A sandwich is not just a sandwich in the comedy-with-a-message play “American Hero,” but a building block in the U.S. economy.
Bess Wohl’s fractured fable uses a franchise sandwich shop as a microcosm of U.S. work life, which she depicts as wearying, disheartening, absurd and outright maddening, especially for minimum-wagers barely hanging on from paycheck to paycheck.
Iama Theatre Company gives the 2013 play a buoyant local premiere in a guest production in the small Carrie Hamilton Theatre upstairs at the Pasadena Playhouse.
Like “Native Gardens,” which just concluded its run on the Playhouse’s main stage, “American Hero” approaches big American themes with gentle humor rather than pulverizing seriousness. The little guys in the story aren’t wholly heroic, nor are the slightly bigger guys entirely villainous. In the audience, the 1% and the 99% can sit shoulder to shoulder and laugh with equal enthusiasm.
In the last 2½ years, L.A. has witnessed New York-based Wohl’s work in the cross-continental explorations of “Barcelona” and the wellness-center pondering of “Small Mouth Sounds.” She states her themes amusingly and good-naturedly in “American Hero,” but her ideas run this way and that, often petering out well short of insight. Director James Eckhouse and his cast approach the material with such gusto, though, that you might not notice or care.
The heroes of this story are three workers hired to assemble heroes — ah, yes, the play’s dualities begin with the title — at a new franchise shop in what could be any U.S. city.
Sheri (Laura Mann), the youngest at 18, is taking this on as a second job, rather than getting a higher education, so that she can pay for her dad’s medications. She speaks in a small, quaking voice, her eyes wide with unease. She doesn’t consider herself smart, but then, she’s never been given a chance to prove herself.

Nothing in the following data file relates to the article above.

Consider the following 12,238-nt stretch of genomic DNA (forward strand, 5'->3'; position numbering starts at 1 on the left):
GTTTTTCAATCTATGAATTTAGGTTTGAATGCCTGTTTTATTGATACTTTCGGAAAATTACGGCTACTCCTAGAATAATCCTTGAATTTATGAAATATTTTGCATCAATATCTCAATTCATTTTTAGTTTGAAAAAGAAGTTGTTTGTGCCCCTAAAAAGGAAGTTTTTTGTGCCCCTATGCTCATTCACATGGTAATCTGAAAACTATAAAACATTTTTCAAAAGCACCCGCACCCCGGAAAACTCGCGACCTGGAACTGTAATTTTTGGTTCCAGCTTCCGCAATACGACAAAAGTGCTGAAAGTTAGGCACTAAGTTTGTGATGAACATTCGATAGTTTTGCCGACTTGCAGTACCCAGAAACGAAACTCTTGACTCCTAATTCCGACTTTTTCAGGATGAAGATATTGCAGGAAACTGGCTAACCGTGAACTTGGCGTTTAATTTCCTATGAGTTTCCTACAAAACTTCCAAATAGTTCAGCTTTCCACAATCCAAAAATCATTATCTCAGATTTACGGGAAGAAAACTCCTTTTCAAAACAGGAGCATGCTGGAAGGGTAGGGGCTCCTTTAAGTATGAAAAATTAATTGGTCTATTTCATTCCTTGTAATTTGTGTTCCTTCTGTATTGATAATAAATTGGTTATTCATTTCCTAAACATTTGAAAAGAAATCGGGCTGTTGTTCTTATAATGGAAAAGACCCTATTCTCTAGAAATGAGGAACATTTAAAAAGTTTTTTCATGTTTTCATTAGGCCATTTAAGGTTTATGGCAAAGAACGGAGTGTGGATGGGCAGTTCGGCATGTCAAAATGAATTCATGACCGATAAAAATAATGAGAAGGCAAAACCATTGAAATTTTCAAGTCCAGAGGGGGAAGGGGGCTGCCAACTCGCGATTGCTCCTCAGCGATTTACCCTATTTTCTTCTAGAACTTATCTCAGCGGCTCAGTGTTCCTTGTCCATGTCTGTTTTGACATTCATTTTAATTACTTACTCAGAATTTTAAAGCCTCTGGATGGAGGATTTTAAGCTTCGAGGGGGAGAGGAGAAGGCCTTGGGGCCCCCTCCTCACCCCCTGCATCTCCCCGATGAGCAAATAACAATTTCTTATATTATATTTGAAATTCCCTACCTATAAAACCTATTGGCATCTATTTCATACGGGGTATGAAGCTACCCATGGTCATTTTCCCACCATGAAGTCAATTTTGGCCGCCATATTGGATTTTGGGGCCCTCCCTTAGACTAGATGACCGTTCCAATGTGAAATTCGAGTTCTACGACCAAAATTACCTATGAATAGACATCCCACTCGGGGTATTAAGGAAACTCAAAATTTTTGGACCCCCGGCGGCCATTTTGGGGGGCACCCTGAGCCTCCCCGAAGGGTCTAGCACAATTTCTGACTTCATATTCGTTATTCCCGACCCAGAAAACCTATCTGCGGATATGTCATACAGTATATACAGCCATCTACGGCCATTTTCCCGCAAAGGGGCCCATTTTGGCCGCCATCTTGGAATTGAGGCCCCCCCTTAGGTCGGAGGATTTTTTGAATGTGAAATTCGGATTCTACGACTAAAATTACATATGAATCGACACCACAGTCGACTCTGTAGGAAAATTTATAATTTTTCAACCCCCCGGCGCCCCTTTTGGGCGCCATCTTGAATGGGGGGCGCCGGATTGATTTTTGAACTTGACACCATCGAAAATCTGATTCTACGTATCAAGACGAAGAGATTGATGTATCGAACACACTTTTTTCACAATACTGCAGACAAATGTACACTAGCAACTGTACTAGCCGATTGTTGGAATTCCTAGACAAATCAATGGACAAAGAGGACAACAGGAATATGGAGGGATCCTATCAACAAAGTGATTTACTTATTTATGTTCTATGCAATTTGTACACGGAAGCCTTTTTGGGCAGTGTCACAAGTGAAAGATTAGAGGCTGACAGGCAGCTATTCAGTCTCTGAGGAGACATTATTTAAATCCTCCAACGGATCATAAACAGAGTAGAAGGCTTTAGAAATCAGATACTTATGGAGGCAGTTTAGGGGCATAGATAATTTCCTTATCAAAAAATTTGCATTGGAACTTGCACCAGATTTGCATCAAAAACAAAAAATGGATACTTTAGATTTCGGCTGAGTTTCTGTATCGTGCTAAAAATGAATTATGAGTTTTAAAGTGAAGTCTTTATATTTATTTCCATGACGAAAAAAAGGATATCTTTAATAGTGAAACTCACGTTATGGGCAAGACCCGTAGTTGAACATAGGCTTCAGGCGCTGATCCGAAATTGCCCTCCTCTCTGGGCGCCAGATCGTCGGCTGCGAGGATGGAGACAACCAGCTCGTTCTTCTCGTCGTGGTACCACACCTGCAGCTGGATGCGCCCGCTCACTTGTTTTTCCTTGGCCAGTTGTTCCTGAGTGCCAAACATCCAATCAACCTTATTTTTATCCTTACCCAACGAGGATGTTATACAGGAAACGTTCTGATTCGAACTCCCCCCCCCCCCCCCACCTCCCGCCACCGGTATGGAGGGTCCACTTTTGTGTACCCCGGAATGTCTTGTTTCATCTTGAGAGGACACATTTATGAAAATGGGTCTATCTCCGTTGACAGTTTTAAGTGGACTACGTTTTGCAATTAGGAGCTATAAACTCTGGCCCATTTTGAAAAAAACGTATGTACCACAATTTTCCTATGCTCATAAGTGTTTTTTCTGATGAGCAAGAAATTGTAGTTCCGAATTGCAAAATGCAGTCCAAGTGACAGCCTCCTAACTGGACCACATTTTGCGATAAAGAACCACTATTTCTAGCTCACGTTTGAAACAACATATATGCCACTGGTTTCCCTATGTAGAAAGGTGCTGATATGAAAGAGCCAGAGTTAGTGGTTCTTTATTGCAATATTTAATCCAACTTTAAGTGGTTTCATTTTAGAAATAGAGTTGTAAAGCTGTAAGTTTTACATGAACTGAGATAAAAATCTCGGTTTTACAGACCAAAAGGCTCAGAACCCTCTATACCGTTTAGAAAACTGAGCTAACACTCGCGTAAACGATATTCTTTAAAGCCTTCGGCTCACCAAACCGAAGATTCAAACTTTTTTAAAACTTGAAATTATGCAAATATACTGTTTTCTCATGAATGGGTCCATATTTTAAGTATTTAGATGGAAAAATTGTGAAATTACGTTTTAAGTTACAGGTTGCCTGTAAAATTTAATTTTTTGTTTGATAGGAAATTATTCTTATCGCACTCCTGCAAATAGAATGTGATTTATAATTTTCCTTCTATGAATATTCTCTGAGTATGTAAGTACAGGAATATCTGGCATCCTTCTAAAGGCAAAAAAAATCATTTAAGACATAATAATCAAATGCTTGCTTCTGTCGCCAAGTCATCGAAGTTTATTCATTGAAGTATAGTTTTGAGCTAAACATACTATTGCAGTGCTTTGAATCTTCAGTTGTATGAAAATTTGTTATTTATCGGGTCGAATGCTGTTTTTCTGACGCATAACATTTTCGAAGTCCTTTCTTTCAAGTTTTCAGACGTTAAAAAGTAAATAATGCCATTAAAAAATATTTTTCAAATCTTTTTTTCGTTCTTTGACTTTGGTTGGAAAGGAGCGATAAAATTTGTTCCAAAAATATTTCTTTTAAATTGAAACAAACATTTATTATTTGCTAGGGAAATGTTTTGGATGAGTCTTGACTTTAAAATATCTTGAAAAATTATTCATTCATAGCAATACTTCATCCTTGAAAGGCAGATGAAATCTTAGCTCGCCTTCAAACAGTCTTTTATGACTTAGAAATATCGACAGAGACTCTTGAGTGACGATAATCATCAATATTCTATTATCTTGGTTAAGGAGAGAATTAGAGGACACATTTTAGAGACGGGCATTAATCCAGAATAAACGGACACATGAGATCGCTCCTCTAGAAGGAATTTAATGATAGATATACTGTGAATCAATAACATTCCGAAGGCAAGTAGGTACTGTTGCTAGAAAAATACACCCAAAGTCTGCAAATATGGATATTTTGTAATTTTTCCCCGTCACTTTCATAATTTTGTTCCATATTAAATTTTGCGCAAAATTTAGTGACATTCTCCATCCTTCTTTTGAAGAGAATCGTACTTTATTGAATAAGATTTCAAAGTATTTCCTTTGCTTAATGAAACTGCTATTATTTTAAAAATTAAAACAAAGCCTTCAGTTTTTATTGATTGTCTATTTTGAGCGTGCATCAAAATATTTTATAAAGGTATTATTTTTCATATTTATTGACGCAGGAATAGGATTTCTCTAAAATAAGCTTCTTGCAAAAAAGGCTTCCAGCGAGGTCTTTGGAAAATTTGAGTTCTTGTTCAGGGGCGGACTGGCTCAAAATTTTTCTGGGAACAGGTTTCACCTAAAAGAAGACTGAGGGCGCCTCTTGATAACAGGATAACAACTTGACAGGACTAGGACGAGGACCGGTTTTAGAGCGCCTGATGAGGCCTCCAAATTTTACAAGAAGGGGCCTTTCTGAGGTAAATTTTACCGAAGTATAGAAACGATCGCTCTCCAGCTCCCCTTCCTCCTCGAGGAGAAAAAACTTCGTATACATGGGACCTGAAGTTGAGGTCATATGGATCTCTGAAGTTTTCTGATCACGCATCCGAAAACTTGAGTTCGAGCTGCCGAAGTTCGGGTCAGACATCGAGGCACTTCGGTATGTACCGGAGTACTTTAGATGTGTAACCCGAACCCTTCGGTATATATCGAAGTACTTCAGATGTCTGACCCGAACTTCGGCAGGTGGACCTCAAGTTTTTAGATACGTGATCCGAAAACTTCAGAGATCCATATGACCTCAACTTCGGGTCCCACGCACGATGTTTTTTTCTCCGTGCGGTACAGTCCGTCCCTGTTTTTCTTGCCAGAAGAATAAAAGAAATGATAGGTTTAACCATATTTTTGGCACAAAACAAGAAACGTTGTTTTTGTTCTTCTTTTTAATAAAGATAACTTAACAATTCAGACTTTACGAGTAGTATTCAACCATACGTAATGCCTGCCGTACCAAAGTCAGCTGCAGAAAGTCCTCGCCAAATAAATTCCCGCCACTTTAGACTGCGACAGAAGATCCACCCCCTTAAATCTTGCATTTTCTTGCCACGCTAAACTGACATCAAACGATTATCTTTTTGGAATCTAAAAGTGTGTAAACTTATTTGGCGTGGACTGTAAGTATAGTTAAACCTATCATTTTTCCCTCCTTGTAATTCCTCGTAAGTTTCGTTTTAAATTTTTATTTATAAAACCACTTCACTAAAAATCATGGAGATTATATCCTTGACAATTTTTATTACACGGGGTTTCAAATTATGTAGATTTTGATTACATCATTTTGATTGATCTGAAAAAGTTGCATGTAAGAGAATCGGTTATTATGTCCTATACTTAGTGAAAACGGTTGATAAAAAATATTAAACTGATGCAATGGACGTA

Jamie (Anna LaMadrid) is 33, divorced and in a custody battle for her three kids. For all the confidence she displays with her form-fitting clothes and gum-cracking attitude, she is dangerously adrift.
Ted (Graham Outerbridge), 43 years-old and married with two kids, shows up for training wearing a full suit and carrying a briefcase. A former banker, he’s used to being in charge, but he messed up.
Their foreign-born franchise owner/manager, Bob (Rodney To), was a doctor back home and has made a big investment in the shop. His pursed lips identify him as a humorless sort, but perhaps life hasn’t given him much to be cheerful about.
The corporation holds all the power, as evidenced by its branding and forced conformity — humorously conveyed in the aggressively cheery franchise colors of Justin Huen’s terrifically realistic set and the orange polo shirts, tan vests and jaunty sun visors of Melissa Trn’s costumes, a humiliating combination that no adult would wear under any other circumstances.
This mini-course in capitalism heads in ever more fanciful directions after Bob goes missing and supplies are cut. Big-business America keeps stacking the deck, concerned solely with itself. The patriarchy, in the form of Ted, assumes it’s in control as well.
Eckhouse and the boundlessly funny actors find just the right tone for every scene, whether conveying the repetitious, ritualized motions of the sandwich line or Sheri’s work-exhausted dream involving a human-size sandwich with a nightmarishly echoey voice and lettuce spilling out of his jacket sleeves like Liberace lace.
Can these workers beat the system? They’re creative and motivated, even if they’re sandwiched from all sides.
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Where: Carrie Hamilton Theatre at the Pasadena Playhouse, 39 S. El Molino Ave.
When: 8 p.m. Fridays and Saturdays, 7 p.m. Sundays; ends Oct. 21
Info: (323) 380-8843, iamatheatre.com